puts vs print in ruby

Matt Berther bio photo By Matt Berther Comment

I discovered something a bit peculiar about the puts and print methods in Ruby. puts seems to flush immediately, and therefore shows up on $stdout right away. Take the code example below:

5.times {
  puts "."
  sleep 2
}

This functions exactly the way that you would expect. It places a single period on $stdout, followed by a two second pause for five iterations. puts inserts a new line character as well, so instead of placing each period on the same line, each one is on a new line. print does not insert the automatic newline sequence, so it would place each one on the same line. However, the code below does not function the way you would expect.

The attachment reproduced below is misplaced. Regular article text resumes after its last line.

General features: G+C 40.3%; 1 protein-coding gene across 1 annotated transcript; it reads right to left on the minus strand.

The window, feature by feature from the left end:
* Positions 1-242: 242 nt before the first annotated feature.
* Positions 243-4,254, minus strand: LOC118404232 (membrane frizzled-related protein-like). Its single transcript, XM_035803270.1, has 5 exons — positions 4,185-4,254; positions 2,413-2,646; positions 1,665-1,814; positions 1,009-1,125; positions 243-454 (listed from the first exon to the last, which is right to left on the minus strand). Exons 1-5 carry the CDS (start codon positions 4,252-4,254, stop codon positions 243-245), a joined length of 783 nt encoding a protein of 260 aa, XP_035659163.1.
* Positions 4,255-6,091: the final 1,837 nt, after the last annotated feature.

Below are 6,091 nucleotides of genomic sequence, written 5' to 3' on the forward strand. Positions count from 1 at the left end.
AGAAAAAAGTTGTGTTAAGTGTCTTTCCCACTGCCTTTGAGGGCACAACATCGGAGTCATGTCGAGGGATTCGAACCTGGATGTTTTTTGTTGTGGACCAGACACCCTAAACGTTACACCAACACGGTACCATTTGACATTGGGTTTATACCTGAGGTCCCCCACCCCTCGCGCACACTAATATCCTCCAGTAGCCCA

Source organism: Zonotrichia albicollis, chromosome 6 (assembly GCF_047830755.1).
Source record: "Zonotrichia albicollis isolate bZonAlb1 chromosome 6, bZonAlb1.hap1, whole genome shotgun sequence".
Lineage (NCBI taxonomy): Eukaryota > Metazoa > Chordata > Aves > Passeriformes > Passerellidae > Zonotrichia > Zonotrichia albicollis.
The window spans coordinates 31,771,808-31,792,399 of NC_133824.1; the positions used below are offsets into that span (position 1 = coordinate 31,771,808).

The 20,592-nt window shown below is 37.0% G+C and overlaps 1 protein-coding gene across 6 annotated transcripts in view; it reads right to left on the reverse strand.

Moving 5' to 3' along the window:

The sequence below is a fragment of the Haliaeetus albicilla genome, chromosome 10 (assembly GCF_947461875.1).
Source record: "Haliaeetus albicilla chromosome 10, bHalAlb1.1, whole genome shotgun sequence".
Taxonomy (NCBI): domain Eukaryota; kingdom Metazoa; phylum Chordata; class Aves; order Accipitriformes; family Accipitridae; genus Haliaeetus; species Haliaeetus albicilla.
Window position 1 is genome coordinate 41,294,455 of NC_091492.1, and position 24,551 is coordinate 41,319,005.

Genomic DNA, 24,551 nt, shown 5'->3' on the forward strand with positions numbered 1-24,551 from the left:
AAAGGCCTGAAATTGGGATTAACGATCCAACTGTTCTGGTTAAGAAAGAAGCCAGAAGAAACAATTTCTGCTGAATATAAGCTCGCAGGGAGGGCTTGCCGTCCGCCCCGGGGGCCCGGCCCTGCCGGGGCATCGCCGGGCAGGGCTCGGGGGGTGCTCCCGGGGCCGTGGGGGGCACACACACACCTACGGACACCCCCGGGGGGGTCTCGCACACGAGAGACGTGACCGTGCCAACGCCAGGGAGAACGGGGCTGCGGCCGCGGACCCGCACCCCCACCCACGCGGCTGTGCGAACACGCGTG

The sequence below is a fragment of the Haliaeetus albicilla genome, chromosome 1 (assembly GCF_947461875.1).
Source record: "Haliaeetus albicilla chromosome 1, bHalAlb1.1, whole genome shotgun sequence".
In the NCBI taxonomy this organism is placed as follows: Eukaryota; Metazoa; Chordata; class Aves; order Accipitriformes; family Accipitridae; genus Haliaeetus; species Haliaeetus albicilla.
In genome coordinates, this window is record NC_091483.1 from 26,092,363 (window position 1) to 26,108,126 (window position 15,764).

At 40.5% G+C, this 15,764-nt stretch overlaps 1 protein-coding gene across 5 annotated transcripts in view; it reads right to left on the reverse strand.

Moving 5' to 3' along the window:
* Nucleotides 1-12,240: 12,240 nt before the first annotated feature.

5.times {
  print "."
  sleep 2
}

The code above waits for 10 seconds and then prints all 5 periods. As it turns out, this is because the print method buffers the output. The easiest way to get around this (for a situation like the above) is to set the sync property on $stdout.

STDOUT.sync = true
5.times {
  print "."
  sleep 2
}

This sets $stdout to avoid buffering the input, which most modern operating systems do. If you find yourself in a situation where you need to have a small amount of output sent immediately to the screen, this is a good technique to utilize to serve this requirement.